In which case, there needs to be more emphasis on languages earlier in the education system. It is pretty much expected these days that applicants for PhD will have an MA in an appropriate subject. These degrees are described by the AHRC as ‘Research Preparation’ degrees since they are meant to be the preparation stage for the PhD. In my Biblical Studies MA at King’s College London, we had to take a module in a language, either ab initio or advancing previous study. This is good, but is it enough? Should there not be a larger language component if the PhD is the aim? However, one academic year is not a lot in the study of a language. This turns the spotlight on undergraduate degrees.
Which is a problem, because it is quite possible to get a degree in Theology and Religious Studies in the UK without studying any ancient languages. Then again, there are plenty of subjects within this field which do not require them. However, if we are hopeful that there will be future generations taking up the discipline, then they will need the tools to enable them to do so. This is particularly acute with ministerial training in almost all denominations (a route which many PhD students have typically taken), where courses often avoid original language study altogether.
If we enforce Hurtado’s language requirement for the PhD and do not change our earlier theological education, then I fear for those educated in the British system. I fear that this will mean in practice that the subject of traditional NT Studies will remain open to (a) those who are self-motivated enough to do the language study on their own (good for them); and (b) those who have studied Classical languages at school, which in the UK, almost entirely means public school (i.e. private school). I am not comfortable with the potential class implications of this, and indeed, it would be interesting to know how many of our current senior figures in the subject have a public school background which has contributed to their linguistic ability.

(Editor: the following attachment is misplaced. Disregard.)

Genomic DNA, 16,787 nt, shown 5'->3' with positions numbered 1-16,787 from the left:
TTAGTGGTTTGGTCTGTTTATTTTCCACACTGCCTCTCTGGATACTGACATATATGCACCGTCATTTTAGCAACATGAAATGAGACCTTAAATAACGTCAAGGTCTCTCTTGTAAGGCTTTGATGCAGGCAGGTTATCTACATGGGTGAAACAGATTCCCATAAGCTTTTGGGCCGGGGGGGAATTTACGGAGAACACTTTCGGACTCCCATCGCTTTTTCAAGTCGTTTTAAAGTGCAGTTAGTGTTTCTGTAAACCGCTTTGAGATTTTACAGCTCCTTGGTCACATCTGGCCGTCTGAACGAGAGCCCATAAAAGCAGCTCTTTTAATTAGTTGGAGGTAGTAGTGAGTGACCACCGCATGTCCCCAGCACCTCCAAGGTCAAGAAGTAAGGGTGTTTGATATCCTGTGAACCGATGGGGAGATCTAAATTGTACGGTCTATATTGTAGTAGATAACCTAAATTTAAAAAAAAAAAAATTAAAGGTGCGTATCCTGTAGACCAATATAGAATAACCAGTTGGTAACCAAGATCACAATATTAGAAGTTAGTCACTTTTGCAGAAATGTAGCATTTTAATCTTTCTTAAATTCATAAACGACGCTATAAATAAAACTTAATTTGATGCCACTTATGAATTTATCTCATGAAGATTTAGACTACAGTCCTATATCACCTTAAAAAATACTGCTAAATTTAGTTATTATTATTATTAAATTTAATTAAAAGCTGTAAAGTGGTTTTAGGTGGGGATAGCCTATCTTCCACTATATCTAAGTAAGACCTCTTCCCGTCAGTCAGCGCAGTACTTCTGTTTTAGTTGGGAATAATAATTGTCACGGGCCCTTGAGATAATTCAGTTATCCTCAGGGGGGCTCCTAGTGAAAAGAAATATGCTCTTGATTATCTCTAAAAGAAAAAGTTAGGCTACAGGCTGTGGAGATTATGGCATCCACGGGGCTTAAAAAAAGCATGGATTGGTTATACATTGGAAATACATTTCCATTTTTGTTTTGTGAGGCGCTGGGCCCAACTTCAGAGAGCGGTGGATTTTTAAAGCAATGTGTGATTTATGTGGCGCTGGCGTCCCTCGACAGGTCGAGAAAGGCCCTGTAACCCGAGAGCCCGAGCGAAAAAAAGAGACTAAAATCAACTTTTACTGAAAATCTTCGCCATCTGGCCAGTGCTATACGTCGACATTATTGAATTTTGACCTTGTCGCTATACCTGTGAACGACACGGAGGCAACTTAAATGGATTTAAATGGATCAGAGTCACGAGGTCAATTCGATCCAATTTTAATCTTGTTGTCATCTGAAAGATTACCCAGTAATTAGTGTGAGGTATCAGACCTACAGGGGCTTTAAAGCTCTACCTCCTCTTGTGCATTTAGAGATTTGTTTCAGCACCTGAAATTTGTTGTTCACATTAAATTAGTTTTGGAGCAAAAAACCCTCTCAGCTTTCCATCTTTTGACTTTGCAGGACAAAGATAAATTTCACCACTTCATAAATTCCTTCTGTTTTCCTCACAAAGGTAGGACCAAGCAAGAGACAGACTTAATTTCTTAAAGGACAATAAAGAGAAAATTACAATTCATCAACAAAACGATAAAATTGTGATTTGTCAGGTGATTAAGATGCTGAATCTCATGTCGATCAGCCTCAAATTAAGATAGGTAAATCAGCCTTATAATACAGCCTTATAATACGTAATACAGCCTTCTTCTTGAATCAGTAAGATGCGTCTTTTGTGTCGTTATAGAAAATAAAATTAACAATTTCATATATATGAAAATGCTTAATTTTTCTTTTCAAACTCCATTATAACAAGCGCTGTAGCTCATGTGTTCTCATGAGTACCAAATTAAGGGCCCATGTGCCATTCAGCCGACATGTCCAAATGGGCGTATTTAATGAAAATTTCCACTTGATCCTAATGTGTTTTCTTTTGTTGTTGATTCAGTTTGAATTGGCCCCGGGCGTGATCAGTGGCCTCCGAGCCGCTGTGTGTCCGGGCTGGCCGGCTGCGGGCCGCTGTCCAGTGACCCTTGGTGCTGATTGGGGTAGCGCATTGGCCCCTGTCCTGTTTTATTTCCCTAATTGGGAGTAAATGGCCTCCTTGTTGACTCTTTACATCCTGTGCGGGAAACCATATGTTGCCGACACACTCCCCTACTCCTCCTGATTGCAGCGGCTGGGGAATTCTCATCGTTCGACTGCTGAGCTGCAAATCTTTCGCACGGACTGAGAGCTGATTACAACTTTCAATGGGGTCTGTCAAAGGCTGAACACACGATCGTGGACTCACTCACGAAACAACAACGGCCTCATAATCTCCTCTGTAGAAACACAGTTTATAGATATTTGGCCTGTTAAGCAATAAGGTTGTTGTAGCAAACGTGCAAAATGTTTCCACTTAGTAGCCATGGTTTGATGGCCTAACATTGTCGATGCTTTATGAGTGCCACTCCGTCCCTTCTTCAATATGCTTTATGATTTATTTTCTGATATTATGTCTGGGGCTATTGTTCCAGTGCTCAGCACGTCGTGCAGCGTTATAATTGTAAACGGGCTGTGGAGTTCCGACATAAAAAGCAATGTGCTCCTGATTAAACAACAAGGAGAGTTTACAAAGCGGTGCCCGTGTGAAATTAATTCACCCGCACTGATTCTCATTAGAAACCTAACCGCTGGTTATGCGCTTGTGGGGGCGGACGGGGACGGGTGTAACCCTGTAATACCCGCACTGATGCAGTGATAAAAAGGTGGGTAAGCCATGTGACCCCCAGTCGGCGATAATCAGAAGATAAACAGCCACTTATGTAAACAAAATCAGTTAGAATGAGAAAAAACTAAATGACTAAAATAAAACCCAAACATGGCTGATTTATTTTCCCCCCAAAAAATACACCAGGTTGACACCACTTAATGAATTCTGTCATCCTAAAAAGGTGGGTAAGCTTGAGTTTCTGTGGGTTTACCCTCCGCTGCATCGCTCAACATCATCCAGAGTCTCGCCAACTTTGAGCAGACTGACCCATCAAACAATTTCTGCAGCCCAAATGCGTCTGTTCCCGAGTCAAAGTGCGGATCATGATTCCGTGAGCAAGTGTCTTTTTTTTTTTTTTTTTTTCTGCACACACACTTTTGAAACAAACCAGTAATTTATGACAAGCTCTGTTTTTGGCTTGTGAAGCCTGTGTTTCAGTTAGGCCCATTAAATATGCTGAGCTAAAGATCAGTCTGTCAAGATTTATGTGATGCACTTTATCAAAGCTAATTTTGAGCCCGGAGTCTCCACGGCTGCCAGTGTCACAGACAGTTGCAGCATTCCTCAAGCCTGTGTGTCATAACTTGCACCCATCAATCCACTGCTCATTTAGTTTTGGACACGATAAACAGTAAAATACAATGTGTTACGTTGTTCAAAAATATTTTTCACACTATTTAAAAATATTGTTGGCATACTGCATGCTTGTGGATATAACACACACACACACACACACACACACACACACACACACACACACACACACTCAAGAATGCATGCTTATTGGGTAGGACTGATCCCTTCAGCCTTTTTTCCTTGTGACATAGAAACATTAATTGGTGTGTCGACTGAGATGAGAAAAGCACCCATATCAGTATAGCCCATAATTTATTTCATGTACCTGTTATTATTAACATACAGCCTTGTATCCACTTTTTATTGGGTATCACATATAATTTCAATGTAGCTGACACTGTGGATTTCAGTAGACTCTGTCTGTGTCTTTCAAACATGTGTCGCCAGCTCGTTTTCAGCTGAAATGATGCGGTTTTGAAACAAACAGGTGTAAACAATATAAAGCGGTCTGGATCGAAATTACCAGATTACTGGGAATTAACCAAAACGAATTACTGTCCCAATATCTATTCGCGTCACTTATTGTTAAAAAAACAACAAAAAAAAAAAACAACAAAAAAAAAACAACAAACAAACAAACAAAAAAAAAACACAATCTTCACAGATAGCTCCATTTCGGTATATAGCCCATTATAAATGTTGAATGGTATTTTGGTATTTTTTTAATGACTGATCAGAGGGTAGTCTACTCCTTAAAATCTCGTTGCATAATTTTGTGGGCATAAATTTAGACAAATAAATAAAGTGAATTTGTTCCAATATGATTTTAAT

In other words, this is an important topic with implications for the structure of theological education as a whole, and not just for reasons of academic competence.
Wednesday, 23 December 2009
I just came across a new (and better) way of inserting different text critical symbols. I have done a post on the papyrus symbol, and there I mentioned that you need a different font. I use Gentium for Greek and English (because it’s unicode), and so I didn’t want to have to switch fonts for just one symbol. I just learned that the text critical symbols are in Gentium, but you can’t find them through MS Word’s Insert Symbol function (see the HT link below for details). Here’s how you do it:
- Type in the unicode number for your symbol. E.g., 1D510 (see below).
- Keystroke: Alt-X
- Voila – the symbol appears
Majority Text symbol, 1D510
Papyrus symbol, 1D513
Septuagint, Greek Old Testament, 1D516
Lectionary symbol, 1D459
HT: NT Resources
Friday, 18 September 2009
Thursday, 13 August 2009
In my hunt for something to do for the next couple of years, I’m planning on applying for a postdoc fellowship to translate Cyril of Alexandria’s Pauline commentaries. I was given advice that my chances of success would increase greatly if I have a publisher locked in and if I could say that I’ve already done some work on the project. After trading a couple of emails with a publisher recommended to me by a professor here, I’ve gotten a positive response on the idea but they said they would need a sample of the translation before making any commitment. I definitely don’t have enough time to translate enough to warrant a contract so they said they would make a formal ‘expression of interest’ if I can get a substantive pience done. With just a month or so before the application deadline, that is all I could ask for, so I’m shooting to do 1000 to 1500 words by the end of the month.